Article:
March 21, 2018

Tanweer Ali Recognized with Altes Prize for Exemplary Community Service

Tanweer Ali is flanked by Officer in Charge Mitch Nesler and Executive Director of International Education Francesca Cichello

(SARATOGA SPRINGS, N.Y. – March 22, 2018) Tanweer Ali, a mentor and instructor in Business, Management and Economics at Empire State College’s International Programs in Prague, has been selected as the recipient of Altes Prize for Exemplary Community Service. He was recognized for his work with human, women’s and immigrant rights; for his contribution to emerging financial communities and his engagement in community projects involving finance-based learning.

“I am happy that one of our International Programs mentors, Tanweer Ali, has been recognized for this honor,” said Walter Williams, vice president for Advancement. “The work that our mentors do outside our borders often can be overlooked, so this prize shines a light on all the ways our mentors carry out the college’s mission wherever they may be located.”

“I am honored and thrilled to receive the Altes Prize," said Ali, “I also feel incredibly grateful to have had the good fortune to work for an institution that has such a strong culture of valuing service to the community. I owe a huge amount to all the colleagues and friends who have supported me in so many ways over the years. I also feel inspired to continue with all the projects I am working on.”

Specifically, among the many activities Ali has contributed to, from 2001 – 2005, Ali was a member of the board of Orgnisation for Aid to Refugees, a Prague-based refugee-assisting nongovernmental organization  (NGO). He was chairman of the board from 2002 – 2005. Fluent in Czech, Ali also initiated the founding of FORUM 50%, an NGO devoted to increasing the participation of women in politics in the Czech Republic. From 2011 to 2016, Ali was chairman of the board for Insaan, a small nonprofit aimed at improving the understanding of Middle Eastern culture in Czech society. Insaan was founded by a SUNY Empire alumnus.

Between 2011 and 2015, Ali assisted two small Czech NGOs in creating a project to educate social workers and teachers on the United Nations Convention on the Rights of the Child. He also has created two courses, along with local faculty partners, which examine the way in which prejudice spreads in society. Ali is also a research associate with the London-based think tank The Foreign Policy Center, which was founded by former Prime Minister Tony Blair.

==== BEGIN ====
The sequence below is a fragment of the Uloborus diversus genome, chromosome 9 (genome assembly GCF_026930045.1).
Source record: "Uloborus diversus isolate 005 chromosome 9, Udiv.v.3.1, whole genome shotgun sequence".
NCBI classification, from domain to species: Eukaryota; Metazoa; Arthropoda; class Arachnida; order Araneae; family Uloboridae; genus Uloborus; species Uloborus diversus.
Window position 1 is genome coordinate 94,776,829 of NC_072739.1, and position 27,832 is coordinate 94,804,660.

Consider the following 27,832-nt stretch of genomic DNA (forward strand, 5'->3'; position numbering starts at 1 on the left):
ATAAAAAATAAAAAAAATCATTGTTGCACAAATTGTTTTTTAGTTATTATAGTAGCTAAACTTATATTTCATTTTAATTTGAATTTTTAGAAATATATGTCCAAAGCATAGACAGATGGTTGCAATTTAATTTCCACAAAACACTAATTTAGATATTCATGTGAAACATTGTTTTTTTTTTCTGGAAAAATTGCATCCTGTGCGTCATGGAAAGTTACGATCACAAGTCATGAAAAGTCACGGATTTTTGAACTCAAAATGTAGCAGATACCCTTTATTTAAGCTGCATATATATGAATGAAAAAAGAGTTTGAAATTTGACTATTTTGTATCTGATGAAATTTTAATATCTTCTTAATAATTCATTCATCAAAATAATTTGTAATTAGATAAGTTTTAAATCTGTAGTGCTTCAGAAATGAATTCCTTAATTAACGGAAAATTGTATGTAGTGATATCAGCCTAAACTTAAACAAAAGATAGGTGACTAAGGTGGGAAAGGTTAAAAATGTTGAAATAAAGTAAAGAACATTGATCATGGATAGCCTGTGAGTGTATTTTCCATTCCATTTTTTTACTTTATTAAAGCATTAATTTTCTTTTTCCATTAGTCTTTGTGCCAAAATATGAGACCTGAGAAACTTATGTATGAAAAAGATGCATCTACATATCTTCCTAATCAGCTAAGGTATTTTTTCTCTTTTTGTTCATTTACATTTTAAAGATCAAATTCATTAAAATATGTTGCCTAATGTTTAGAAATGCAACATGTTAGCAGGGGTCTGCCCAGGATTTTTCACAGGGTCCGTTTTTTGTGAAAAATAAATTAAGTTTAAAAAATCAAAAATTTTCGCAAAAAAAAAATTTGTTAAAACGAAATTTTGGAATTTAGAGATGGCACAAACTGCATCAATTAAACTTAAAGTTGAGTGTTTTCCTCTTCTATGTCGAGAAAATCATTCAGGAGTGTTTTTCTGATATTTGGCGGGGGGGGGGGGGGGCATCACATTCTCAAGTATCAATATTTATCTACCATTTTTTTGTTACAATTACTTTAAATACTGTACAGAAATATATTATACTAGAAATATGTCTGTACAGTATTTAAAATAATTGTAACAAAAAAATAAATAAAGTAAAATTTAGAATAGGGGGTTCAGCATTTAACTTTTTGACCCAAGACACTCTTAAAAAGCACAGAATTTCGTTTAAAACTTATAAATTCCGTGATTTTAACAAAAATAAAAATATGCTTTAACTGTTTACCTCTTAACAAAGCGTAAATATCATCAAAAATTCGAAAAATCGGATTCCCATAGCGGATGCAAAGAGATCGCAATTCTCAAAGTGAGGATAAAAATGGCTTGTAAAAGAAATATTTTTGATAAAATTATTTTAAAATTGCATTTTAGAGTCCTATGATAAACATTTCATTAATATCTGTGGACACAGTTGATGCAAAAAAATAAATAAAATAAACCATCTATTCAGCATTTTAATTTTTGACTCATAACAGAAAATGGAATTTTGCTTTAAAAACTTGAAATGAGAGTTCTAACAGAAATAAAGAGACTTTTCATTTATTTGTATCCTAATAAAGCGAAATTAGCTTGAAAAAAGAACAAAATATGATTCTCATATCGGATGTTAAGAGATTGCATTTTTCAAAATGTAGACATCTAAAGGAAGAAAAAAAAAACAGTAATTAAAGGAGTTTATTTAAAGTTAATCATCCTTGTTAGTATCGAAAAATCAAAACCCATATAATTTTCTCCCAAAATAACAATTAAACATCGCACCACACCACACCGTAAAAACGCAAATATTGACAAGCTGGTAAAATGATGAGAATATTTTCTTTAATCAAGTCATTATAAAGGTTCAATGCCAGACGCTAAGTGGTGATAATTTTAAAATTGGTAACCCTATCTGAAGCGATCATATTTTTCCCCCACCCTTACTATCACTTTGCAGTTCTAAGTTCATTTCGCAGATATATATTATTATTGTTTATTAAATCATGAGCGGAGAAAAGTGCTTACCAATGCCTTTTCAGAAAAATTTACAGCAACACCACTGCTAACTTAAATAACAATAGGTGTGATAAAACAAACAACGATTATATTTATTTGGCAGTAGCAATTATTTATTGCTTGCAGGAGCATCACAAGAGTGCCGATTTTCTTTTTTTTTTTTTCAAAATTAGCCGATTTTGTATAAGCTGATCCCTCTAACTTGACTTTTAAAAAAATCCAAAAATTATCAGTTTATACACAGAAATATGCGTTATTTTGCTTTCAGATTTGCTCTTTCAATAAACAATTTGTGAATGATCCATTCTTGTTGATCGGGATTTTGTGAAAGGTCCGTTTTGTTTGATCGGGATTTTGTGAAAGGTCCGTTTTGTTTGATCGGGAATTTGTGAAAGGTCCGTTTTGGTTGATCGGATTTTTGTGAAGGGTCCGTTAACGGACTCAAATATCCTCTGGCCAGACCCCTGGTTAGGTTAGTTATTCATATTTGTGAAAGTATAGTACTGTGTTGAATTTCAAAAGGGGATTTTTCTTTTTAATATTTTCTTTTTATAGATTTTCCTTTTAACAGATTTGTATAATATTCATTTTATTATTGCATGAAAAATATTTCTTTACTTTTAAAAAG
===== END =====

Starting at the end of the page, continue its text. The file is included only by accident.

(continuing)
In 2015, Ali began advising Occasio, the first Prague-based nonprofit dedicated to creating a microfinance lending scheme, providing small loans for social enterprises. He later was able to place a student in Occasio as part of a credit-bearing independent study, which demonstrates one small way that Ali intertwines community with his work at the college.

Ali also has been involved in a number of initiatives to drive economic expertise and professionalism. He has involved community members – including current SUNY Empire students – in projects that provide financial expertise to be connected to basic social problems such as income and debt consciousness with social entrepreneurial pathways for developing stronger, more self-reliant and resilient personal and community growth, wrote David Starr-Glass, who nominated Ali.

About the Altes Prize for Exemplary Community Service

The Altes Prize for Exemplary Community Service is presented annually to a faculty member whose outstanding community service uses research and insights from his or her academic discipline to address pressing social problems. The award was established by Jane and Wally Altes. Jane served as the college’s long-time vice president for academic affairs and also as interim president. The award will be presented at the Faculty Academic Conference in the fall.

About SUNY Empire State College

Empire State College, the nontraditional, open college of the SUNY system, educates nearly 18,000 students worldwide at eight international sites, more than 30 locations in the state of New York, online, as well as face to face and through a blend of both, at the associate, bachelor’s and master’s degree levels.

The average age of an undergraduate student at the college is 35, and graduate students’ average age is 40.

Most Empire State College students are working adults. Many are raising families and meeting civic commitments in the communities where they live, while studying part time.

In addition to awarding credit for prior college-level learning, the college pairs each undergraduate student with a faculty mentor who supports that student throughout his or her college career.

Working with their mentors, students design an individual degree program and engage in guided independent study and course work onsite, online or through a combination of both, which provides the flexibility for students to choose where, when and how to learn.

The college’s 78,000 alumni are active in their communities as entrepreneurs, politicians, business professionals, artists, nonprofit agency employees, teachers, veterans and active military, union members and more.

The college was first established in 1971 by the SUNY Board of Trustees with the encouragement of the late Ernest L. Boyer, chancellor of the SUNY system from 1970 to 1977.

Boyer also served as United States commissioner of education during the administration of President Jimmy Carter, and then as president of the Carnegie Foundation for the Advancement of Teaching.

More information about the college is available at www.esc.edu.

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